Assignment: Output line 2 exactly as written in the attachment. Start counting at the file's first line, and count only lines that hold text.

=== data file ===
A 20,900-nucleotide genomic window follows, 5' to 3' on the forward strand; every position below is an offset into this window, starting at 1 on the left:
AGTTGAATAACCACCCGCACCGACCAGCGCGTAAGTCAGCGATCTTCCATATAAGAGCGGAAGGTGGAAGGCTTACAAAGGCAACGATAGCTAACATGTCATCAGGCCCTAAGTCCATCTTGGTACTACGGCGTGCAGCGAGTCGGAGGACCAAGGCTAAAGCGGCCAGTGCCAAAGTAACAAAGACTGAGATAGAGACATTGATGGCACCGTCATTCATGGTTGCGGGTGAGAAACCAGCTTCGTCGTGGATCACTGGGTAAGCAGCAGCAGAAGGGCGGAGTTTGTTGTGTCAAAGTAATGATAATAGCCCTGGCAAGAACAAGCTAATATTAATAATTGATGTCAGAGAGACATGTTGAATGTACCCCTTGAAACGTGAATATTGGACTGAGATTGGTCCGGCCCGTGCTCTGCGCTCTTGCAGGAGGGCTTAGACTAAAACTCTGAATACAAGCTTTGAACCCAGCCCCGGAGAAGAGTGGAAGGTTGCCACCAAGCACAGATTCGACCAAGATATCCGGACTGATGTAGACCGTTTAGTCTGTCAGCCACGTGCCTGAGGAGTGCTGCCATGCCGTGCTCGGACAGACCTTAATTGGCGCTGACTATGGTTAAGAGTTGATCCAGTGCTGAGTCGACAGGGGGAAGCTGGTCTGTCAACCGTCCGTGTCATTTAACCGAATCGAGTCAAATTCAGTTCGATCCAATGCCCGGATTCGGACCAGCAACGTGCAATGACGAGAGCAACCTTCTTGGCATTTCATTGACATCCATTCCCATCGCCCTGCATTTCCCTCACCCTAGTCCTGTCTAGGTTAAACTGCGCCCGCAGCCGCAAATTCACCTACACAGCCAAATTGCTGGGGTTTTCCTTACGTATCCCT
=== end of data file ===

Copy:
AGTTGAATAACCACCCGCACCGACCAGCGCGTAAGTCAGCGATCTTCCATATAAGAGCGGAAGGTGGAAGGCTTACAAAGGCAACGATAGCTAACATGTCATCAGGCCCTAAGTCCATCTTGGTACTACGGCGTGCAGCGAGTCGGAGGACCAAGGCTAAAGCGGCCAGTGCCAAAGTAACAAAGACTGAGATAGAGACATTGATGGCACCGTCATTCATGGTTGCGGGTGAGAAACCAGCTTCGTCGTGGATCACTGGGTAAGCAGCAGCAGAAGGGCGGAGTTTGTTGTGTCAAAGTAATGATAATAGCCCTGGCAAGAACAAGCTAATATTAATAATTGATGTCAGAGAGACATGTTGAATGTACCCCTTGAAACGTGAATATTGGACTGAGATTGGTCCGGCCCGTGCTCTGCGCTCTTGCAGGAGGGCTTAGACTAAAACTCTGAATACAAGCTTTGAACCCAGCCCCGGAGAAGAGTGGAAGGTTGCCACCAAGCACAGATTCGACCAAGATATCCGGACTGATGTAGACCGTTTAGTCTGTCAGCCACGTGCCTGAGGAGTGCTGCCATGCCGTGCTCGGACAGACCTTAATTGGCGCTGACTATGGTTAAGAGTTGATCCAGTGCTGAGTCGACAGGGGGAAGCTGGTCTGTCAACCGTCCGTGTCATTTAACCGAATCGAGTCAAATTCAGTTCGATCCAATGCCCGGATTCGGACCAGCAACGTGCAATGACGAGAGCAACCTTCTTGGCATTTCATTGACATCCATTCCCATCGCCCTGCATTTCCCTCACCCTAGTCCTGTCTAGGTTAAACTGCGCCCGCAGCCGCAAATTCACCTACACAGCCAAATTGCTGGGGTTTTCCTTACGTATCCCT